by January 4, 1998 0 comments

Your PC has been working
fine for some time now. And you decide to add something
new–a CD-ROM driver or a sound card or maybe a new
display card. And suddenly your machine starts
misbehaving. What went wrong when you added a new card?
Surely you fixed the card properly and installed all the
drivers supplied with the card. Time for a panic call to
the vendor? Will they be able to help? Before reaching
for the telephone, here are a few things that you can do
yourself.

A majority of these
problems are caused by IRQ conflicts. PCI cards and Win
95 were supposed to make IRQ conflicts a thing of the
past. Unfortunately, not all your installed cards are
PCI, and even with PCI, we have come across rare
instances of clashes that had to be resolved manually.

The basic rule is that no
two devices can have the same IRQ. Some system devices
are provided with pre-defined IRQs. For example, COM
ports take IRQ 3 and 4, parallel port 7, disk controller
14 and 15, and sound card normally takes IRQ 5. But you
can change that. Other devices like Network and SCSI
cards for your scanner, or CD-Writer might prompt you for
manual configuration.

In case of ISA devices you
have to set the IRQ manually. PCI devices are
automatically set to available IRQ numbers by the BIOS
itself. Setting PCI configuration to Auto mode in the
BIOS will generally do this. If for any reason PCI
devices clash with automatic IRQ settings, you have to
change these settings manually. But before that you have
to take care about what you are actually changing.

In Win 95, you can easily
configure and clear IRQ conflicts from System Properties
control panel. From the Start button, select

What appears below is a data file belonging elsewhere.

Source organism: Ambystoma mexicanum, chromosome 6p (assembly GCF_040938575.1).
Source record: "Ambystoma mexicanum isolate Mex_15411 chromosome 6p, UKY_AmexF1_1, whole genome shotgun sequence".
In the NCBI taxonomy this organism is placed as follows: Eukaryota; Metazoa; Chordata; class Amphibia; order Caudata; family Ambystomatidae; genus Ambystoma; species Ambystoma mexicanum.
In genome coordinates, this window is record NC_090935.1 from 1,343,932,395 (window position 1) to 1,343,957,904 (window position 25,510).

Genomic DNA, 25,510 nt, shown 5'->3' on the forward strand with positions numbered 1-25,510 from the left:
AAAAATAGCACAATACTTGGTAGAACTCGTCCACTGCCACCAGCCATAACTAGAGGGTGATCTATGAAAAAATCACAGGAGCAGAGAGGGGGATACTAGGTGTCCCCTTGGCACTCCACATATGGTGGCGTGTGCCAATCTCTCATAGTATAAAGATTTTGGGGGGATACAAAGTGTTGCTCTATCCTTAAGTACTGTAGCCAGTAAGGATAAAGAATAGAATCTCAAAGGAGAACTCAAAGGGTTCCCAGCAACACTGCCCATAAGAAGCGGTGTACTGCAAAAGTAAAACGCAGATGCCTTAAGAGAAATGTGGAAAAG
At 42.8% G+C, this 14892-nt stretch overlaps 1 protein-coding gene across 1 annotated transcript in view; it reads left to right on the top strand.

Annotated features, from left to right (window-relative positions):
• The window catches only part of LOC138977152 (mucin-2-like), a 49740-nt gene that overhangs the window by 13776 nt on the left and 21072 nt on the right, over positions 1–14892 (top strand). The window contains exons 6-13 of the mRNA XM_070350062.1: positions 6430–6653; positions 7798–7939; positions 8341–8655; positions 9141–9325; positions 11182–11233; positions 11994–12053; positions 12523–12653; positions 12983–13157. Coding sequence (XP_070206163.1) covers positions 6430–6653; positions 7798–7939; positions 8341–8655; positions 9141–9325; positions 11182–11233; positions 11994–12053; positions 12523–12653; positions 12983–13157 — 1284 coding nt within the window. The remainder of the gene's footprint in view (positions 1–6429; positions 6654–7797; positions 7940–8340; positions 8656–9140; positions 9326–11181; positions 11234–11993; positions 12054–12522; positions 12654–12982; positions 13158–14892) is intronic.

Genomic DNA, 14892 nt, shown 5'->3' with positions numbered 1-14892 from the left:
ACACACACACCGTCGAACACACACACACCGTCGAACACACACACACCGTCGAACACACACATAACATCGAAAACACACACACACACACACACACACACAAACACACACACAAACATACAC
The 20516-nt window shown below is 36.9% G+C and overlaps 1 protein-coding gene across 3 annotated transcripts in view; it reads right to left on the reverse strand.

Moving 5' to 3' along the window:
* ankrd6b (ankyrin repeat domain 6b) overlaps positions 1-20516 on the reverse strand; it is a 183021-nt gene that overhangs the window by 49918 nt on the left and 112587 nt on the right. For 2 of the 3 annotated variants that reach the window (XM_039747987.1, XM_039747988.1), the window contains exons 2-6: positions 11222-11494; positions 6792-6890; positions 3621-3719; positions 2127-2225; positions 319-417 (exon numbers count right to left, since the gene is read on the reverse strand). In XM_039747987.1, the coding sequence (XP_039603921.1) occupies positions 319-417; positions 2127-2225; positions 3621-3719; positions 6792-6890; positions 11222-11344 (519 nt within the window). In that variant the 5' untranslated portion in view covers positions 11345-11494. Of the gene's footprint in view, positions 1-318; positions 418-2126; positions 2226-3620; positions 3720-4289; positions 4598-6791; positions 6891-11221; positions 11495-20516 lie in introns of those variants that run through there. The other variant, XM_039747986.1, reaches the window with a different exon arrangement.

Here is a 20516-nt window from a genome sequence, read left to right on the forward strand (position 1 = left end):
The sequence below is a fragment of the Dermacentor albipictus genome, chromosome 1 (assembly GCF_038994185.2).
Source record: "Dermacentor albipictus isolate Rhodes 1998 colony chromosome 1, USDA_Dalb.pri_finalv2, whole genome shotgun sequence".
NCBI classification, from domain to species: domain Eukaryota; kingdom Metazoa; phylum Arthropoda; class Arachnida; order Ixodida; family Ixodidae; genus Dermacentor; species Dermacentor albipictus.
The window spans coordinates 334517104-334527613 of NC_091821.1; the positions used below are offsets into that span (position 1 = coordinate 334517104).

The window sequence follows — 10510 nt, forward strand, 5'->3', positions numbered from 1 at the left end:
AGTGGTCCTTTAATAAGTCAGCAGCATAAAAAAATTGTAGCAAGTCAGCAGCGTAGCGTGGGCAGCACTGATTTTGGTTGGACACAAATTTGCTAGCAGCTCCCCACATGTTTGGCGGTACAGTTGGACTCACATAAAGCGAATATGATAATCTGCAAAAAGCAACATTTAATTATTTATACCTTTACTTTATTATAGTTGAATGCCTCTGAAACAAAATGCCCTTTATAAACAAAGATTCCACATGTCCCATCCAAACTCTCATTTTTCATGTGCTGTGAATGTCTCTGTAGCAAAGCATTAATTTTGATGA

Settings/Control Panel/System. Select Device Manager.
This tab lists all devices connected to your system.

If you have selected the
View devices by type option, you will see a list of
device types like hard drive, display adapter, floppy
disk controllers, etc, listed in alphabetic order.
Clicking on the + sign in the box on the left of any of
these items, displays a list of installed devices of that
type. For example, clicking on the + sign next to the
display adapters shows the installed display adapters
(normally there should be only one display adapter). Go
to the device that is not functioning and click on the +
sign to see what are the installed devices.

An item that is installed
but not present or not working is identified with a black
exclamation mark in a yellow circle. Select this item and
click on the Properties button at the bottom of the
System Properties window. The Resources tab lists the IRQ
being used. In order to change the IRQ, you need to first
put off the Use AutomaticSettings option and then click
on Change Setting after selecting the resource
whose value you want to change. Note that all devices may
not have resource allocations, and that all devices with
resource allocations may not allow you to change them
from here (you may need to set the BIOS first).

A more common occurrence
is that devices that are no longer installed on the
system still show up, or multiple instances of the same
device may be installed. In either case, the offending
instances can be deleted by selecting them and clicking
on Remove in the System Properties window.

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